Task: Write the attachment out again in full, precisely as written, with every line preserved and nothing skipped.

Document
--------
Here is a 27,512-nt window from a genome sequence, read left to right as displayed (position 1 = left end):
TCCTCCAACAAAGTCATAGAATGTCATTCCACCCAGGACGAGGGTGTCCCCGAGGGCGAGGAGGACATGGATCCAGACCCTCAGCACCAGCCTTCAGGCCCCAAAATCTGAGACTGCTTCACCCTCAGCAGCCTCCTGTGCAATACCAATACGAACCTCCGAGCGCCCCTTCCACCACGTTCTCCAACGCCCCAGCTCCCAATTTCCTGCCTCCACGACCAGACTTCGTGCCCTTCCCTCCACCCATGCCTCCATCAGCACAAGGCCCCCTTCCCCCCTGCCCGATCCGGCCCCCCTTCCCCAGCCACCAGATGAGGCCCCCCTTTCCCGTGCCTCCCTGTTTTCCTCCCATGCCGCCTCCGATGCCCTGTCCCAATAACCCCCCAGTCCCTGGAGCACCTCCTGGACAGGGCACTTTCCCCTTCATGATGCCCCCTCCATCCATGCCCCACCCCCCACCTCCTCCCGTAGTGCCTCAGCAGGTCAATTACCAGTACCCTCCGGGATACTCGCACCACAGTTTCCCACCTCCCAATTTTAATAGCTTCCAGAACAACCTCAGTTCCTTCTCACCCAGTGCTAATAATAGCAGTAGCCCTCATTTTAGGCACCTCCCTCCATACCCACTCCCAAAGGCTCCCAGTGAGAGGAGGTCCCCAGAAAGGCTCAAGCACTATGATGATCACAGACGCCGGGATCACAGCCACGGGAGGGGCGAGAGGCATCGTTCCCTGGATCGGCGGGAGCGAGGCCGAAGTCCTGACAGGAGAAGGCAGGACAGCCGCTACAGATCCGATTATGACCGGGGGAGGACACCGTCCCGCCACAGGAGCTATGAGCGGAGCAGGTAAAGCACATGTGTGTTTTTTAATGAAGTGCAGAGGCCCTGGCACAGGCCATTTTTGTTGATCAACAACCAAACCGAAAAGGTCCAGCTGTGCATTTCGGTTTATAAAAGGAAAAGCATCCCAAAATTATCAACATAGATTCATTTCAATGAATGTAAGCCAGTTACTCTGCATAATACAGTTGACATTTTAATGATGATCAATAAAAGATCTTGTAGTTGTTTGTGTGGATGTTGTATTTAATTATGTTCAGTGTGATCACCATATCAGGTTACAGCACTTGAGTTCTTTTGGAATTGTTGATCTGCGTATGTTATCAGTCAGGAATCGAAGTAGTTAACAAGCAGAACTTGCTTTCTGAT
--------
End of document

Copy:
Here is a 27,512-nt window from a genome sequence, read left to right as displayed (position 1 = left end):
TCCTCCAACAAAGTCATAGAATGTCATTCCACCCAGGACGAGGGTGTCCCCGAGGGCGAGGAGGACATGGATCCAGACCCTCAGCACCAGCCTTCAGGCCCCAAAATCTGAGACTGCTTCACCCTCAGCAGCCTCCTGTGCAATACCAATACGAACCTCCGAGCGCCCCTTCCACCACGTTCTCCAACGCCCCAGCTCCCAATTTCCTGCCTCCACGACCAGACTTCGTGCCCTTCCCTCCACCCATGCCTCCATCAGCACAAGGCCCCCTTCCCCCCTGCCCGATCCGGCCCCCCTTCCCCAGCCACCAGATGAGGCCCCCCTTTCCCGTGCCTCCCTGTTTTCCTCCCATGCCGCCTCCGATGCCCTGTCCCAATAACCCCCCAGTCCCTGGAGCACCTCCTGGACAGGGCACTTTCCCCTTCATGATGCCCCCTCCATCCATGCCCCACCCCCCACCTCCTCCCGTAGTGCCTCAGCAGGTCAATTACCAGTACCCTCCGGGATACTCGCACCACAGTTTCCCACCTCCCAATTTTAATAGCTTCCAGAACAACCTCAGTTCCTTCTCACCCAGTGCTAATAATAGCAGTAGCCCTCATTTTAGGCACCTCCCTCCATACCCACTCCCAAAGGCTCCCAGTGAGAGGAGGTCCCCAGAAAGGCTCAAGCACTATGATGATCACAGACGCCGGGATCACAGCCACGGGAGGGGCGAGAGGCATCGTTCCCTGGATCGGCGGGAGCGAGGCCGAAGTCCTGACAGGAGAAGGCAGGACAGCCGCTACAGATCCGATTATGACCGGGGGAGGACACCGTCCCGCCACAGGAGCTATGAGCGGAGCAGGTAAAGCACATGTGTGTTTTTTAATGAAGTGCAGAGGCCCTGGCACAGGCCATTTTTGTTGATCAACAACCAAACCGAAAAGGTCCAGCTGTGCATTTCGGTTTATAAAAGGAAAAGCATCCCAAAATTATCAACATAGATTCATTTCAATGAATGTAAGCCAGTTACTCTGCATAATACAGTTGACATTTTAATGATGATCAATAAAAGATCTTGTAGTTGTTTGTGTGGATGTTGTATTTAATTATGTTCAGTGTGATCACCATATCAGGTTACAGCACTTGAGTTCTTTTGGAATTGTTGATCTGCGTATGTTATCAGTCAGGAATCGAAGTAGTTAACAAGCAGAACTTGCTTTCTGAT